July 23: I lumbered down the hallway pushing a cart filled with my career. At the sound of eager footsteps, I turned to see a cherished young colleague running toward me. She and I had just exchanged farewells. “Is this dorky? Can I have a selfie?” Truly, the honor is mine.
July 24: In another epic transition, Kevin and I carried the last heavy boxes to the car just as buckets of rain emptied upon us. We fell into our seats, soaked through. As the rain crashed over our car and made puddles into fountains, on the left side of the road a huge golden sun admired its reflection in the mirrored street and just smiled.
July 25: A week ago, we held hands kneeling beneath the ballpark seats. Today, we shared a sandwich. My sleuthing delighted her; her incredulous text delighted me. We talked about things that could be true: reincarnation, bipartisanship, universal kindness. I asked her to call me in a year when she touches down on her first dream.
July 26: My friend guided his Boy Scout troop up a mountain in New Mexico and then stepped aside to talk by phone to his Mom. Leaning into the breathtaking view, he told her again how much he loved her. A few days later, they climbed a second peak, and he made a second phone call. He learned his Mom had died, the fast-moving cancer complete. As he absorbed this news, he gazed at the purple mountains, the blazing sunset and the cairn of stones holding a cross. He paused, in what he called a calm “selah” moment. Then later he pondered, “How can the worst day of my life also be the best day of my life?”
Psalm 66:4: “All the earth bows down to you; they sing praise to you, they sing the praises of your name. Selah!” Pause, the translator says, and calmly think about that.
July 27: Sometimes the best conversations happen in the driveway, just before one person gets out of the car and the other drives away. Sometimes you just roll down the windows, cut the engine, turn off the radio and take turns listening to each other. Listening to things that are important simply because they’re being said. And therefore worth being heard, acknowledged and eventually saluted. The topics didn’t matter. The mutual affection did.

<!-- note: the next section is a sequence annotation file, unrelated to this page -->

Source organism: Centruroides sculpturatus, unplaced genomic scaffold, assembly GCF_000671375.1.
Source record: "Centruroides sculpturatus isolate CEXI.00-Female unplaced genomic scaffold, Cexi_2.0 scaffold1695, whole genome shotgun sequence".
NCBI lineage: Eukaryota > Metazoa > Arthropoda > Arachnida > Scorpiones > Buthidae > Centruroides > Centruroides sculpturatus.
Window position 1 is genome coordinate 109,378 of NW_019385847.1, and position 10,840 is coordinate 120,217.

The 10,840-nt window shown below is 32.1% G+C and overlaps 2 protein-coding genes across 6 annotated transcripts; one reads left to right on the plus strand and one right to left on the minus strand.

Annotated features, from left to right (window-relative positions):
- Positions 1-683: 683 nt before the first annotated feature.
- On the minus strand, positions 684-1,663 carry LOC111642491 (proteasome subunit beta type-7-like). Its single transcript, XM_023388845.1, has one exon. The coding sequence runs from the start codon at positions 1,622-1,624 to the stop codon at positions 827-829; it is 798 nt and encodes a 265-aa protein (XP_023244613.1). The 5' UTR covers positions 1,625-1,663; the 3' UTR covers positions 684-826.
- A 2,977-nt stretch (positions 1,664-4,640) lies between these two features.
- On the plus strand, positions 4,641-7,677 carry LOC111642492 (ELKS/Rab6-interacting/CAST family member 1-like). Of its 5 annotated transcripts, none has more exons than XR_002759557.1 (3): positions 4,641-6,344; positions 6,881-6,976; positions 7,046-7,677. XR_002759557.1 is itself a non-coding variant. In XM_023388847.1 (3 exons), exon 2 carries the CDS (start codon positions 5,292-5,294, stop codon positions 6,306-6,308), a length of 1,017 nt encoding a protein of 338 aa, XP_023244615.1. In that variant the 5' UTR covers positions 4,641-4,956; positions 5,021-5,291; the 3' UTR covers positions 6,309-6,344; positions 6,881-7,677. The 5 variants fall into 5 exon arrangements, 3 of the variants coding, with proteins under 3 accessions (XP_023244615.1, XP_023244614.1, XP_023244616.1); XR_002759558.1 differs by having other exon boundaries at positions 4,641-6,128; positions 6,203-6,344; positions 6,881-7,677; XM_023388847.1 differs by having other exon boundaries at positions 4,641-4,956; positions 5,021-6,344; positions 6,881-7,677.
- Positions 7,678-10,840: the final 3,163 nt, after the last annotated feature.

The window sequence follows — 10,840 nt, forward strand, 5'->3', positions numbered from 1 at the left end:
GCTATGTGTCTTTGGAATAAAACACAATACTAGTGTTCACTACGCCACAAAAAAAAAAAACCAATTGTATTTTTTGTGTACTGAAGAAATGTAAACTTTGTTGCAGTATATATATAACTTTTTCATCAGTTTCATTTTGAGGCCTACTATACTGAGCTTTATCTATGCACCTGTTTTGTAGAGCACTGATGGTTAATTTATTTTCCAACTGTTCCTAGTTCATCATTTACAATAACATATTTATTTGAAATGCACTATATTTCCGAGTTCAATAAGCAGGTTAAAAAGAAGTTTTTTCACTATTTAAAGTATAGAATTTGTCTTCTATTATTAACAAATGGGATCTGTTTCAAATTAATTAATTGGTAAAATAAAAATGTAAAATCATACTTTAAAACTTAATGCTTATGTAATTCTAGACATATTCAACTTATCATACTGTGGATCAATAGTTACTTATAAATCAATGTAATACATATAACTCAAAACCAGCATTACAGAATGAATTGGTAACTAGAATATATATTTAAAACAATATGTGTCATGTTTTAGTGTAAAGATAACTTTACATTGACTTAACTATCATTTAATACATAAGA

July 28: I wore a pretty top and a bright necklace and a big, big smile. Tonight, fifty faces gathered in a Zoom gallery to offer words I couldn’t quite believe and love that I absolutely did, emphatically. This, they said, was me: a Natural Wonder of the World. And how lovely to know that, actually, all of us are so fearfully and wonderfully made.
July 28, part 2: To channel my post-party euphoria, Jeremiah cued the classic 1959 comedy Some Like It Hot for our evening treat. We had binged on Cary Grant films for over a month, and were ready at last for the breathy sweetness of Marilyn Monroe and a bit of crossdressing. When our screams of delight ricocheted around the living room, Kevin popped his head in. “Cary Grant,” we panted, as we watched a priceless comedic impersonation, “Tony Curtis sounds more like Cary Grant than Cary Grant!”
July 29: Today I tendered my badge, my keys and my laptop, but not before I received this lovely final note: “I was in conversations today about how everyone is still in such a wonderful mood as a result of that celebration of you last night — even as MEMORIES you inspire!” Then he added, “Joy begets joy. And we are hungry for it: expressive love. Sharing your life with us, and providing us the opportunity to celebrate it, has had substantial residual joy.” You, dear reader, share your life with others, and they share theirs with you. Celebrate them, and let them celebrate you. Joy begets joy.
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